Inside Stories: stories of resilience during the pandemic is a series of conversations with people who have been displaced by war, conflict or persecution about their lives, thoughts and hopes for others.
A few weeks into the Covid-19 lockdown, we asked mental health manager and tutor Ksenija Kadic what has happening in her life, what was on her mind and what message she might have for others. In 1993 Ksenija left her home town of Mostar which was under siege during the conflict in Yugoslavia and settled in the UK. She has been working in mental health sector for over 10 years and is currently Deputy Manager and Senior Tutor at Recovery College, Camden and Islington NHS Foundation Trust, and a freelance Facilitator with particular experience of working with people who hear voices and have challenging internal realities.
“Many people struggle with going out when there are mental health issues, but now it’s even more so, and among people that use our services there is definitely more fear. Before, people relied on the community spirit they felt here, so a lot of what I am doing now is about helping people to stay connected. I am giving phone support, sharing practical tips on what it is that people can do in their own home, and I’ve been co-producing an online curriculum for courses for people to learn how to stay well through this time and move beyond the fear.
From my experience of being in a war, and losing my national identity when I left home and came to the UK as a refugee, I learned that we can be many identities all at once. I can have roles as a mother and a daughter and sister. I can also be a refugee, although I no longer identify so much with that, and I can be a citizen of Britain as well as my own country, Yugoslavia, which although it no longer exists, is still there in my inner landscape. The fixed selves or fixed identities pass through us. They are transient, and we can choose the way we want to be in the world.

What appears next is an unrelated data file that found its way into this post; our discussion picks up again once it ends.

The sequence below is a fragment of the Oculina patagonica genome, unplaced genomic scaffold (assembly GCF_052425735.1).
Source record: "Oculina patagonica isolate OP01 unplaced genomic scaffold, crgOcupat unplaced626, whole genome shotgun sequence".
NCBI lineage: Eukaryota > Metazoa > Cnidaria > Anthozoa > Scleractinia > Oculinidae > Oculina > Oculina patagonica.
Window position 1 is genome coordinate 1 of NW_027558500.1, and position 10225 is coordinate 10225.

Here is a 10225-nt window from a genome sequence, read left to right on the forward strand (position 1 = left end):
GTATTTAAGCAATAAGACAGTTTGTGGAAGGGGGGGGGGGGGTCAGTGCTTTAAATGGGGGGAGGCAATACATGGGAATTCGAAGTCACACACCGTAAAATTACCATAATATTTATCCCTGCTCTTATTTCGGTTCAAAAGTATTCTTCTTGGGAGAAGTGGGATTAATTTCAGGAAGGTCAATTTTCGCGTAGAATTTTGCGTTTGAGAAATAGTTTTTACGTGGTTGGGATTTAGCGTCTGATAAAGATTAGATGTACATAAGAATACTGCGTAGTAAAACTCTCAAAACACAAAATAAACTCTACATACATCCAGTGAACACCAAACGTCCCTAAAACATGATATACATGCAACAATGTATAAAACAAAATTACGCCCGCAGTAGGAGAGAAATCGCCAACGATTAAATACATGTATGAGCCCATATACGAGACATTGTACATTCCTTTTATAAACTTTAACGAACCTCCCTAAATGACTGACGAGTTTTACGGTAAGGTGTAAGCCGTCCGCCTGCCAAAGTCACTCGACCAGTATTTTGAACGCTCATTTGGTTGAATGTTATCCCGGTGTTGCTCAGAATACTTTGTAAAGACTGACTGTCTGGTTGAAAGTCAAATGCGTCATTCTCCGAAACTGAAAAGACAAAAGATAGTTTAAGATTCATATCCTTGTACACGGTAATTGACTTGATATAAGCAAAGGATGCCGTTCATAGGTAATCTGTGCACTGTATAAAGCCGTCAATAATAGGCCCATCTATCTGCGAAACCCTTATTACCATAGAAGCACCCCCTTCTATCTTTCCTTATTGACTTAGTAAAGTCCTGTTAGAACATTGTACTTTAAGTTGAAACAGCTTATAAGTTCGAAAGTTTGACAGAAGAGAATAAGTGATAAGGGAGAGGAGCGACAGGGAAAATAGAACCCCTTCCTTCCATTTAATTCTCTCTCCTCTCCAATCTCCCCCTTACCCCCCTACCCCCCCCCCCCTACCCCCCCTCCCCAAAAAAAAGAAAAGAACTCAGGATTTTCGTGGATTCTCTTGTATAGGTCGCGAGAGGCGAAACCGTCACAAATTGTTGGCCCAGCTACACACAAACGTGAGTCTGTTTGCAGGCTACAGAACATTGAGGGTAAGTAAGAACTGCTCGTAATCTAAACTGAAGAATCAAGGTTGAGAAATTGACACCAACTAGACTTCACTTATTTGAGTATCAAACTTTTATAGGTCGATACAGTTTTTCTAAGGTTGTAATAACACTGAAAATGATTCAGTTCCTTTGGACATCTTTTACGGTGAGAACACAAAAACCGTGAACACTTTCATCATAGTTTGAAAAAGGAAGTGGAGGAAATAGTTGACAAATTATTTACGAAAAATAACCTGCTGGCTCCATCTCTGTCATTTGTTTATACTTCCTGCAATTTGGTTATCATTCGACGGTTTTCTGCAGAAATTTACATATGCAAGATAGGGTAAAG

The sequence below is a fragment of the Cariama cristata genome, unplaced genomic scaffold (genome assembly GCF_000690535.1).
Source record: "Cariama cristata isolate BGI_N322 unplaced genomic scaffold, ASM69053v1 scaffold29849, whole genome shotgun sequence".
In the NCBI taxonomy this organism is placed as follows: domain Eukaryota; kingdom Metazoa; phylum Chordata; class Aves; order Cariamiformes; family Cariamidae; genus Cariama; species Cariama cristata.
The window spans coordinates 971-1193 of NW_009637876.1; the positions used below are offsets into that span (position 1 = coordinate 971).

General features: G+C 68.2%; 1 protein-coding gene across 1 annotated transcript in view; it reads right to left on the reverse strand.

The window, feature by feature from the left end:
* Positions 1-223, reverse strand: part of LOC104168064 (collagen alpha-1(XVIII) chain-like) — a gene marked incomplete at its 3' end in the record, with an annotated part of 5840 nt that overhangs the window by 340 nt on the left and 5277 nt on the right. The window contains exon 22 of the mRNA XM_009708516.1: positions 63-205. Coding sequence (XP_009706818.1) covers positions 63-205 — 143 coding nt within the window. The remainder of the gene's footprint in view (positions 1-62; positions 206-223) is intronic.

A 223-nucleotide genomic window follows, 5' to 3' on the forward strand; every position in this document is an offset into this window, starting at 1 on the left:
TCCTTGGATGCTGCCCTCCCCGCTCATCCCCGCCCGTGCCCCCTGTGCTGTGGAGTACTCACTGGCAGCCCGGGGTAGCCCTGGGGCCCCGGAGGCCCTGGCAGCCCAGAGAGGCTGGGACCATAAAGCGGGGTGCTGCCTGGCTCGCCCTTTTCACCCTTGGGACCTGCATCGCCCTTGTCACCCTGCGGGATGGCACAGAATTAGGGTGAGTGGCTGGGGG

“When you don’t know what to do, do nothing and from that you will know what to do when the time comes. It’s about being humble.” Ksenija Kadic, May 2020
When I was fleeing the war, I used to be concerned a lot about making decisions for my future, and I remember an older person back home giving me this valuable advice, “when you don’t know what to do, do nothing and from that you will know what to do when the time comes.” This pandemic right now is much bigger than all of us together. So I am doing nothing, by which I mean I am not powerless. We cannot think our way out of this to find a solution. It’s not for us to solve this: we are not God. Its more about being humble, allowing us to be with what’s around us, with what is already here and cherishing those things that really matter; for me this is being with my daughter, connecting with my family and friends, being creative, going for a walk, or playing with my new kitten! Don’t underestimate the strength in the small things we can take for granted, like having a cup of tea or coffee, just chatting to someone or even just noticing what’s available to us in nature; the trees and the beauty of this landscape that we have.
Thinking of what gave me strength in the past, I think prayer, in its broadest sense, sometimes helps and also asking, what can I say to myself that will give me strength and courage that I can draw on from within? So this is something we can offer ourselves, and we can offer to others if people want to join us. More recently I have been devoting my time to a new venture of developing my own method of personal reflection to support others called ‘fluidity of self’. This arose through a lengthy creative process with a friend, Christina Jones. In essence it is a way of connecting to personal stories to free up attachment to our fixed identity, embracing all that we are”.
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Mind in Camden